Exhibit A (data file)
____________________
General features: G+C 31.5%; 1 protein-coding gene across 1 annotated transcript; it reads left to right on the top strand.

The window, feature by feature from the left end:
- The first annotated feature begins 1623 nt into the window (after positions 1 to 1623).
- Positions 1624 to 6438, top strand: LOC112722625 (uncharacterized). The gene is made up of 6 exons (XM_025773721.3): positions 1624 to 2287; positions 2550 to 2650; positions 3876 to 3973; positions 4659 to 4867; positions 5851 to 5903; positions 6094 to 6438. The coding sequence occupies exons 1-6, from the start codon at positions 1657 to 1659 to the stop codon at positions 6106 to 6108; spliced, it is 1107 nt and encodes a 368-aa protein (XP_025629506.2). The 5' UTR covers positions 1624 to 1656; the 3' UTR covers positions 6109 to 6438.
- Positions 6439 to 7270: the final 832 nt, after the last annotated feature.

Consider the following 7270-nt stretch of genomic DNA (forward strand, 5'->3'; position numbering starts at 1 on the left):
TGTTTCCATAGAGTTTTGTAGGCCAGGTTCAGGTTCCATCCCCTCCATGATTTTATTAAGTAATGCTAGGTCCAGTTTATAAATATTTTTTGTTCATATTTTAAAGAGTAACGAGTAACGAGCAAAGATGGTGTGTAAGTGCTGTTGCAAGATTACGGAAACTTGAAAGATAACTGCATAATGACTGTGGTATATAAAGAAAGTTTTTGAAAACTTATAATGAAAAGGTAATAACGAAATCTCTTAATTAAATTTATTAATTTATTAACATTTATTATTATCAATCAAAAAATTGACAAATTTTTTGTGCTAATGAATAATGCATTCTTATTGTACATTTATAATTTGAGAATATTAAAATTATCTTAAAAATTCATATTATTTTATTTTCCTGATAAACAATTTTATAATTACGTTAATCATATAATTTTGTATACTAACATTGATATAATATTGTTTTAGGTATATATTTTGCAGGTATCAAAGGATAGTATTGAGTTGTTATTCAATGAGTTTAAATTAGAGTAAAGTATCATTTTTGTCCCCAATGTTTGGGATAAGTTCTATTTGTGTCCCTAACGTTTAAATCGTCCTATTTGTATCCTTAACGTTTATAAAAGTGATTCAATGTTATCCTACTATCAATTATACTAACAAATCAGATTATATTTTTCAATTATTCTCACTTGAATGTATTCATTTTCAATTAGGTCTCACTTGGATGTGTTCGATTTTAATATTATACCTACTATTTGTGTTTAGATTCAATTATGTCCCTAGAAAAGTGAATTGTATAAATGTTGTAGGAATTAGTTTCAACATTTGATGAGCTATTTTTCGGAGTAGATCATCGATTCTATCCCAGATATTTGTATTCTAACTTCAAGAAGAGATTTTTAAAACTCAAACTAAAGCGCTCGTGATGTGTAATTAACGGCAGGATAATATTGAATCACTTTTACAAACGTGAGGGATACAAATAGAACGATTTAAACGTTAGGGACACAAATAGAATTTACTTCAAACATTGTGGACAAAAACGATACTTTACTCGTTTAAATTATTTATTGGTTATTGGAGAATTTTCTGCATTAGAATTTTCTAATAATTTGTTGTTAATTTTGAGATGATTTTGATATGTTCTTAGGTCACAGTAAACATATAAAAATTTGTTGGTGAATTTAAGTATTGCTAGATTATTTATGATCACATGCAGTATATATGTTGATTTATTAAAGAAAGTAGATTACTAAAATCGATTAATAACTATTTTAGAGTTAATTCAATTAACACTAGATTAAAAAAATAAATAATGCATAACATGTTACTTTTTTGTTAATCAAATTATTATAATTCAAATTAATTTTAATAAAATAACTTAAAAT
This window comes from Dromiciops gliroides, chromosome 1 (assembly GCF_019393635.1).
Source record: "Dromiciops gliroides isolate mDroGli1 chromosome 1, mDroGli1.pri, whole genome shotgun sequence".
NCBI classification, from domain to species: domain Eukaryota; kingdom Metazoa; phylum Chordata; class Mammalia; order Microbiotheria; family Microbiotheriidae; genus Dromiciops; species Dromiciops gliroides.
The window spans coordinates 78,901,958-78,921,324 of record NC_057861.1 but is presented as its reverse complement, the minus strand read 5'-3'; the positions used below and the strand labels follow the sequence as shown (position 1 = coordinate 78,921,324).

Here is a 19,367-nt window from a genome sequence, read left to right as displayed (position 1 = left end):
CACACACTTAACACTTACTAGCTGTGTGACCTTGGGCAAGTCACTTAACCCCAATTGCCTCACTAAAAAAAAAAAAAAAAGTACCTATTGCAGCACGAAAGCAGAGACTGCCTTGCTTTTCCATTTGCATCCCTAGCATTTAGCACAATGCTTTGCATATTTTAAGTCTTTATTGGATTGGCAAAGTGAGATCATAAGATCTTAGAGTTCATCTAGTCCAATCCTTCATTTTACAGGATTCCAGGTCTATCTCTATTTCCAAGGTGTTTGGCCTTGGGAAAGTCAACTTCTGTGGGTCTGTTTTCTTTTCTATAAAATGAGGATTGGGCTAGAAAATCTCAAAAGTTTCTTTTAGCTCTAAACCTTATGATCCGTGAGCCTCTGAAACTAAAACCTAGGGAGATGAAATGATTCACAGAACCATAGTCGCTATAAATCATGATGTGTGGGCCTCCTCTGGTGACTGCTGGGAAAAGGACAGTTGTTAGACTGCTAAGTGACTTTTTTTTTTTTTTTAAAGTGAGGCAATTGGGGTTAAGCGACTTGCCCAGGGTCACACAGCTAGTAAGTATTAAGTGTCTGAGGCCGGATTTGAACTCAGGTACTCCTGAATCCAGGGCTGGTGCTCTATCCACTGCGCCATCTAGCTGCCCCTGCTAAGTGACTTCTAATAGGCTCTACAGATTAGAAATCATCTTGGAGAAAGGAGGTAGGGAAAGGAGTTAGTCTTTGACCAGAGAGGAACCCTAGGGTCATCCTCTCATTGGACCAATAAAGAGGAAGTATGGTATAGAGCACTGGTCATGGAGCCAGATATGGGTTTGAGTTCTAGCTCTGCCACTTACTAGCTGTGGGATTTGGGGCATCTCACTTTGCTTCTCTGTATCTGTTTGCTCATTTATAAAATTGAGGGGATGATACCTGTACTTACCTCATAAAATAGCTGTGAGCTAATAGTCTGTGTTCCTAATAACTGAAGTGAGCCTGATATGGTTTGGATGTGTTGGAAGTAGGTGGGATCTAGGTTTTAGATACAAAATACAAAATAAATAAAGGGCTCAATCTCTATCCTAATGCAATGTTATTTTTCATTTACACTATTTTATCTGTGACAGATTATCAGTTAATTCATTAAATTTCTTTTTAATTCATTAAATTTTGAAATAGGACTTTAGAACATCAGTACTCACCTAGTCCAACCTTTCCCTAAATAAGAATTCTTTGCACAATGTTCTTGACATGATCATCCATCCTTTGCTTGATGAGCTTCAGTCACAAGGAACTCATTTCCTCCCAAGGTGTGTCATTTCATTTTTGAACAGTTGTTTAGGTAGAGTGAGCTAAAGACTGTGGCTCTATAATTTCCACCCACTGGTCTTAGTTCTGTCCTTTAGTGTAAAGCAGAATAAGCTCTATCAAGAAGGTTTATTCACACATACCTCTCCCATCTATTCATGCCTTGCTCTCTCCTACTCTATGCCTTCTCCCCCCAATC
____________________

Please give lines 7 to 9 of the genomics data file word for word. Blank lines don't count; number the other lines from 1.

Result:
TGTTTCCATAGAGTTTTGTAGGCCAGGTTCAGGTTCCATCCCCTCCATGATTTTATTAAGTAATGCTAGGTCCAGTTTATAAATATTTTTTGTTCATATTTTAAAGAGTAACGAGTAACGAGCAAAGATGGTGTGTAAGTGCTGTTGCAAGATTACGGAAACTTGAAAGATAACTGCATAATGACTGTGGTATATAAAGAAAGTTTTTGAAAACTTATAATGAAAAGGTAATAACGAAATCTCTTAATTAAATTTATTAATTTATTAACATTTATTATTATCAATCAAAAAATTGACAAATTTTTTGTGCTAATGAATAATGCATTCTTATTGTACATTTATAATTTGAGAATATTAAAATTATCTTAAAAATTCATATTATTTTATTTTCCTGATAAACAATTTTATAATTACGTTAATCATATAATTTTGTATACTAACATTGATATAATATTGTTTTAGGTATATATTTTGCAGGTATCAAAGGATAGTATTGAGTTGTTATTCAATGAGTTTAAATTAGAGTAAAGTATCATTTTTGTCCCCAATGTTTGGGATAAGTTCTATTTGTGTCCCTAACGTTTAAATCGTCCTATTTGTATCCTTAACGTTTATAAAAGTGATTCAATGTTATCCTACTATCAATTATACTAACAAATCAGATTATATTTTTCAATTATTCTCACTTGAATGTATTCATTTTCAATTAGGTCTCACTTGGATGTGTTCGATTTTAATATTATACCTACTATTTGTGTTTAGATTCAATTATGTCCCTAGAAAAGTGAATTGTATAAATGTTGTAGGAATTAGTTTCAACATTTGATGAGCTATTTTTCGGAGTAGATCATCGATTCTATCCCAGATATTTGTATTCTAACTTCAAGAAGAGATTTTTAAAACTCAAACTAAAGCGCTCGTGATGTGTAATTAACGGCAGGATAATATTGAATCACTTTTACAAACGTGAGGGATACAAATAGAACGATTTAAACGTTAGGGACACAAATAGAATTTACTTCAAACATTGTGGACAAAAACGATACTTTACTCGTTTAAATTATTTATTGGTTATTGGAGAATTTTCTGCATTAGAATTTTCTAATAATTTGTTGTTAATTTTGAGATGATTTTGATATGTTCTTAGGTCACAGTAAACATATAAAAATTTGTTGGTGAATTTAAGTATTGCTAGATTATTTATGATCACATGCAGTATATATGTTGATTTATTAAAGAAAGTAGATTACTAAAATCGATTAATAACTATTTTAGAGTTAATTCAATTAACACTAGATTAAAAAAATAAATAATGCATAACATGTTACTTTTTTGTTAATCAAATTATTATAATTCAAATTAATTTTAATAAAATAACTTAAAAT
This window comes from Dromiciops gliroides, chromosome 1 (assembly GCF_019393635.1).
Source record: "Dromiciops gliroides isolate mDroGli1 chromosome 1, mDroGli1.pri, whole genome shotgun sequence".